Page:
J.B. Hunt, others work on industry standards

NWA Democrat-Gazette/ANDY SHUPE.The J.B. Hunt headquarters building stands Thursday, Feb. 11, 2016, in Lowell.

J.B. Hunt Transport Inc. is working with two industry partners to establish standards aimed at improving logistical efficiency throughout the supply chain, the companies said Monday.

The Scheduling Standards Consortium -- formed by J.B. Hunt, along with freight brokerage companies Convoy and Uber Freight -- was established to deal with scheduling challenges by developing standards for how information is shared through an application programming interface or API. The companies said current non-standard interfacing methods cause problems between carriers, brokers and shippers.

"Technology has ushered in a new era for transportation -- new players, new apps, new platforms, new services. Yet, our industry remains extremely fragmented," Spencer Frazier, executive vice president of sales and marketing at Lowell-based J.B. Hunt, said in a statement. "We want to change that, starting today with the three of us and hopefully many more providers in the coming months. We want to create an open exchange of data so that the numerous TMS and digital freight platforms can communicate at a level where we can help one another when needed."

Marc Scott, assistant professor in the Department of Supply Chain Management at the Sam M. Walton College of Business at the University of Arkansas, said in response to emailed questions that customer-centric supply chains are becoming the norm. He said by adopting industry-wide API standards the supply chain can be improved across the board, decreasing delivery times and driver wait times and resulting in efficiency gains and cost savings.

"I do believe that the group of companies leading this initiative [effort] are very well positioned to address this issue, and influence and facilitate engagement in this standardization effort," Scott said.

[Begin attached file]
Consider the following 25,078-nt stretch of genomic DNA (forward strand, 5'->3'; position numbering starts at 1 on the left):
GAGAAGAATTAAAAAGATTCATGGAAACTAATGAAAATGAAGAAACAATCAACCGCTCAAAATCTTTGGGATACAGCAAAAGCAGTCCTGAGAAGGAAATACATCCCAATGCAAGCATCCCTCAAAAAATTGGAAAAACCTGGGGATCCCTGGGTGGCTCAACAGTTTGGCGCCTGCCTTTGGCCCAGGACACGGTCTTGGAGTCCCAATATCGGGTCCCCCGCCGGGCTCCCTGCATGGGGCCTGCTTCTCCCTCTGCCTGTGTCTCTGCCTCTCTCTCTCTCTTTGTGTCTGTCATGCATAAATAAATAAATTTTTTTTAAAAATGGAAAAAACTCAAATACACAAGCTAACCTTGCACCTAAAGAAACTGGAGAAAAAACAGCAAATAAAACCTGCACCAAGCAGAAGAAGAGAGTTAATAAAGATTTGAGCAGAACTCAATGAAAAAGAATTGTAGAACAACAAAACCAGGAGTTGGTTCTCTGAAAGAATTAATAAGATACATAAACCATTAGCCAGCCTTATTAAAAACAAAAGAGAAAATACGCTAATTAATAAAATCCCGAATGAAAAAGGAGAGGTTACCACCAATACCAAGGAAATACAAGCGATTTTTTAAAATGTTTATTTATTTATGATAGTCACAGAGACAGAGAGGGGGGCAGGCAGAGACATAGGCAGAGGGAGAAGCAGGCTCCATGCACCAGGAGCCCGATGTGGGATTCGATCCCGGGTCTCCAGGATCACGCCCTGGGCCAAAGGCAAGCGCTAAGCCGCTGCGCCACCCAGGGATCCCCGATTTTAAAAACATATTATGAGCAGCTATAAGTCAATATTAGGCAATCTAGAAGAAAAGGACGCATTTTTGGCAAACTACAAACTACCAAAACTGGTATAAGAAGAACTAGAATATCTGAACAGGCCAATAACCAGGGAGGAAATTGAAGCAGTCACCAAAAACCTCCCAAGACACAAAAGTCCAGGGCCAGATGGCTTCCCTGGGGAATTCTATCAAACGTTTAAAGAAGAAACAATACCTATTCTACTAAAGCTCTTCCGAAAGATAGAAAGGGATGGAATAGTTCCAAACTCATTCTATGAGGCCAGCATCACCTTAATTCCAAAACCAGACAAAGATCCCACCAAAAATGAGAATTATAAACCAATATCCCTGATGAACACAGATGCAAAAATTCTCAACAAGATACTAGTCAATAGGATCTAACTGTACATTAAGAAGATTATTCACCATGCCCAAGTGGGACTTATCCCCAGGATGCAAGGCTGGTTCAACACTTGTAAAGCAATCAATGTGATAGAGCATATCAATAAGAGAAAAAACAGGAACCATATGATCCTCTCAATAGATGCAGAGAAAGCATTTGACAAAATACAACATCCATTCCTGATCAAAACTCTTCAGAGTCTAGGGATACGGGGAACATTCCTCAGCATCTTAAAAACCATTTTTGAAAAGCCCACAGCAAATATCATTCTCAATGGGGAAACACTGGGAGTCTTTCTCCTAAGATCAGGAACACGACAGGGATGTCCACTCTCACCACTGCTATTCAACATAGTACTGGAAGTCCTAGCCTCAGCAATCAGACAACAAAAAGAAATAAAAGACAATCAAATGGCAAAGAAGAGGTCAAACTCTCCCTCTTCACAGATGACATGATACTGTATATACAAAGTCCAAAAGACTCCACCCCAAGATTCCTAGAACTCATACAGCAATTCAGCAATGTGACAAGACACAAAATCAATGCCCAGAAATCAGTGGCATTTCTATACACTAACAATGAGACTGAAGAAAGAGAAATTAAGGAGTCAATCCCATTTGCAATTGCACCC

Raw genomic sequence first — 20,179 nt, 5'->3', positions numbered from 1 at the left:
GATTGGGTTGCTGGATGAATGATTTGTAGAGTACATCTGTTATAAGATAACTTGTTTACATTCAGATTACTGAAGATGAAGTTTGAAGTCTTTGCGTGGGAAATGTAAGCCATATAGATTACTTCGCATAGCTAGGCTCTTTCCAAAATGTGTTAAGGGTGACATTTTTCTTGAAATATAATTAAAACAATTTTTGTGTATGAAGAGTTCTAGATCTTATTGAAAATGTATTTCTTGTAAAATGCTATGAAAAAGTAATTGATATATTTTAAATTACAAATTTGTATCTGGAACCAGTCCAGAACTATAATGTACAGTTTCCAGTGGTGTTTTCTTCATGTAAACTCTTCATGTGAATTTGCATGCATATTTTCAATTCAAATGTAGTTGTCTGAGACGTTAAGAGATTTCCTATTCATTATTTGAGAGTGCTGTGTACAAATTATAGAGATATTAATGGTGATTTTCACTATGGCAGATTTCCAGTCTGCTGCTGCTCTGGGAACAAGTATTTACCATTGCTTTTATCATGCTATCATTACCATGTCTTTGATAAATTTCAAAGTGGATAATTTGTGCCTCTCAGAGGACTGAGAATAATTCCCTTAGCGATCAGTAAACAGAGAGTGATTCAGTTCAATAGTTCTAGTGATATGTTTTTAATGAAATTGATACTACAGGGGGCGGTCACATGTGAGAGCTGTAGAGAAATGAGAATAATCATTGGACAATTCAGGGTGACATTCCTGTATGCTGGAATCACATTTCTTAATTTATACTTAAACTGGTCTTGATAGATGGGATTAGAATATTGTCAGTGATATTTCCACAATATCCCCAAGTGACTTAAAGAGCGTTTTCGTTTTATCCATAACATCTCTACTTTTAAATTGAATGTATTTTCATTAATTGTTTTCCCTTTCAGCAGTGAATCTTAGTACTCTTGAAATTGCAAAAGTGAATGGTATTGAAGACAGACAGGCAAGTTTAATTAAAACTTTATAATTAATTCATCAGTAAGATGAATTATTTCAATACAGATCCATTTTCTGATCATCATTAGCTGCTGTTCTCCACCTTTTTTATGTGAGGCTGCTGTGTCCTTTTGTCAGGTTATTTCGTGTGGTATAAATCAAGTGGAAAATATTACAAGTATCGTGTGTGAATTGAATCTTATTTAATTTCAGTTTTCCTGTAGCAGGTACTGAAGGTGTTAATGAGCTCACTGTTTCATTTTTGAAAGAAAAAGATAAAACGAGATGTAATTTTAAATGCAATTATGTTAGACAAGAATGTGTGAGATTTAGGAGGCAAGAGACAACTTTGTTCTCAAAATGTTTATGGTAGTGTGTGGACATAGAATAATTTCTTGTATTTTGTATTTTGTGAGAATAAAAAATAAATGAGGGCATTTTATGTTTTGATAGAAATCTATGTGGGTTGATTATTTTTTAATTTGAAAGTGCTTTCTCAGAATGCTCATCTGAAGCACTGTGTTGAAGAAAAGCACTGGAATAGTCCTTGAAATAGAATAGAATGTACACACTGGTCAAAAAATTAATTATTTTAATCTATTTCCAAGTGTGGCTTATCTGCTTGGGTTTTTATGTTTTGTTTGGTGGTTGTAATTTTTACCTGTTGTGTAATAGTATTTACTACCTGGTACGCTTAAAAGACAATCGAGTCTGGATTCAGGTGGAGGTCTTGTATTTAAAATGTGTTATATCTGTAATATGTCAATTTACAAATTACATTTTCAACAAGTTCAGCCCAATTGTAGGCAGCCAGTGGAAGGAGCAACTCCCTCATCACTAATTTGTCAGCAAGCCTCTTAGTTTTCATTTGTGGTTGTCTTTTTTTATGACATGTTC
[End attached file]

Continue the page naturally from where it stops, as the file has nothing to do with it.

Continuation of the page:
The consortium said adoption of the interface standard is vital for its success and plans to sign on various players, including third-party logistics providers, along with freight and warehouse managers.

"For the most part, those 2 million carriers are competitors. First you have to get the key players to the table and ensure they're willing to share information," Shannon Newton, president of the Arkansas Trucking Association said in response to emailed questions. "After that they have to be open to change. With any major shift like the adoption of electronic logging devices, change can be uncomfortable and even challenging. But with transportation industry innovations like J.B. Hunt leading the way, others will join because the end goal is to improve the customer experience and efficiencies for all."

The Scheduling Standards Consortium's standards for full-truckload freight will be available in the first quarter of 2023.

Spencer Frazier, executive vice president of sales and marketing at J.B. Hunt said the group formed organically as they all focused on a shared problem they wanted to solve.

"Data and technology have empowered us to make big progress toward an optimized supply chain. But we're all currently working independently on different segments," Frazier said in an email. "Our three organizations knew working toward an industry standard was necessary to make it easier for users at all ends of the supply chain."

Based in Washington state, Convoy is a privately held digital freight network. Uber Freight, a subsidiary of ride-hailing firm Uber, is a logistics platform. It purchased Dallas-based Transplace, which has a substantial workforce in Northwest Arkansas, for $2.25 billion in late 2021.